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By Elias Kahn | Senior Product Manager, Lexis Practical Guidance
The Federal Trade Commission (FTC) issued a notice of proposed rulemaking last month that, if adopted, would ban virtually all non-compete agreements nationwide between employers and employees. The potential non-compete ban would be one of the broadest expansions of agency authority in the FTC’s history, as reported by Law360. Note also that on February 1, 2023, a bipartisan group of U.S. Senators also proposed legislation that would ban most non-compete agreements, as reported by Law360.
The FTC press release announcing the proposed rule claims that the new proposed rule could increase wages by nearly $300 billion per year and expand career opportunities for roughly 30 million American workers.
While there are major questions about whether a federal non-compete ban is enforceable — this issue has traditionally been a matter of state law (see Non-competes and Trade Secret Protection State Practice Notes Chart and Non-competes and Trade Secret Protection State Expert Forms Chart) — labor and employment law experts are advising in-house counsel to monitor this regulatory development very closely.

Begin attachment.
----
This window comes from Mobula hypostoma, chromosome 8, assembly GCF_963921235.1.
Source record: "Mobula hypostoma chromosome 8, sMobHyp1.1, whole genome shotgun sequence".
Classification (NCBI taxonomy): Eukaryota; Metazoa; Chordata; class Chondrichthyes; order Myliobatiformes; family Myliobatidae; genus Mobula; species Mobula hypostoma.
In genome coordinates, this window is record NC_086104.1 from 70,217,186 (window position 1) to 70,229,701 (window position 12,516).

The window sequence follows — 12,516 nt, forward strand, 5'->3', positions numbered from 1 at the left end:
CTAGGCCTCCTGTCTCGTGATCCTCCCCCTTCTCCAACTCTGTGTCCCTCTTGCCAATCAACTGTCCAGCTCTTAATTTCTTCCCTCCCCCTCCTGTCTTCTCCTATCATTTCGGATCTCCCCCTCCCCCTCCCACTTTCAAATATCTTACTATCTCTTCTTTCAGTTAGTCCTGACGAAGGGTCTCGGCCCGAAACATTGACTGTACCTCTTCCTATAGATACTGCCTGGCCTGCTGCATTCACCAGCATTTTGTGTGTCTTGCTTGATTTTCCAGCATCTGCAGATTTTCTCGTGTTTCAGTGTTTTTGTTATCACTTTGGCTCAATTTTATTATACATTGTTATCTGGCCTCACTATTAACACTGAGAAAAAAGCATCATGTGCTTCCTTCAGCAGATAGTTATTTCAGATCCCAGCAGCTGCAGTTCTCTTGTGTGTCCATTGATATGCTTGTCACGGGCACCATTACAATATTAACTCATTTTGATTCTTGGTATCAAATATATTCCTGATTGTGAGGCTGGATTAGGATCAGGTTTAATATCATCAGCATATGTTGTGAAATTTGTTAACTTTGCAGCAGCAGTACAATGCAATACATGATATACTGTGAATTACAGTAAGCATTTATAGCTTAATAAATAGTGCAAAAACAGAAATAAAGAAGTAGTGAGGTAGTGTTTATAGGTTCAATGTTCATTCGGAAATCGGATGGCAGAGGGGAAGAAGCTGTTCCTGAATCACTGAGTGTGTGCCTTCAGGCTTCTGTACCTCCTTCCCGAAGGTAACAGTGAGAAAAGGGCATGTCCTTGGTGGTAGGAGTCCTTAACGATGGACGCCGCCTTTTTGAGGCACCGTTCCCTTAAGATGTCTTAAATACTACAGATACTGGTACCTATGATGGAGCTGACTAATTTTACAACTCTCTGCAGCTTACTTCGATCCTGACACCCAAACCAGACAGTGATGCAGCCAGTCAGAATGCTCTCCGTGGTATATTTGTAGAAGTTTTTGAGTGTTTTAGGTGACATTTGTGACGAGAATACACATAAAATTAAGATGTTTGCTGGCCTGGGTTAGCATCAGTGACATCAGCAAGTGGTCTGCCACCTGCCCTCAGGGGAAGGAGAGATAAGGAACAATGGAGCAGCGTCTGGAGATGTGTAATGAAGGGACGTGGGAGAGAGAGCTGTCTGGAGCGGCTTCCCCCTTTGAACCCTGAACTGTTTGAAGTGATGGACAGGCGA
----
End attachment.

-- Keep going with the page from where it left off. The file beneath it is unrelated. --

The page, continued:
“Cloaked in sweeping language about consumer protection, the proposed rule is likely to attract significant attention from the state attorneys general across the country,” writes Ryan Strasser and Carson Cox, in an Expert Analysis column published by Law360. “Given the long-standing hostility and aversion to non competes already existent in many states, state attorneys general may be poised to use the FTC’s bold action as a springboard to serve as additional enforcers of the proposed rule through the deployment of even more powerful tools available to them.” Strasser and Cox explain that a ban on non-competes could lead to more state unfair and deceptive practices (UDAP) actions. They also write it could lead to more Defend Trade Secrets Act (DTSA) litigation. See Defend Trade Secrets Act (DTSA) and Other Legal Claims and Recourse to Protect Employers' Confidential Information and Trade Secrets and Defend Trade Secrets Act (DTSA) Fundamentals.
Alternative Arrangements to Non-Compete Agreements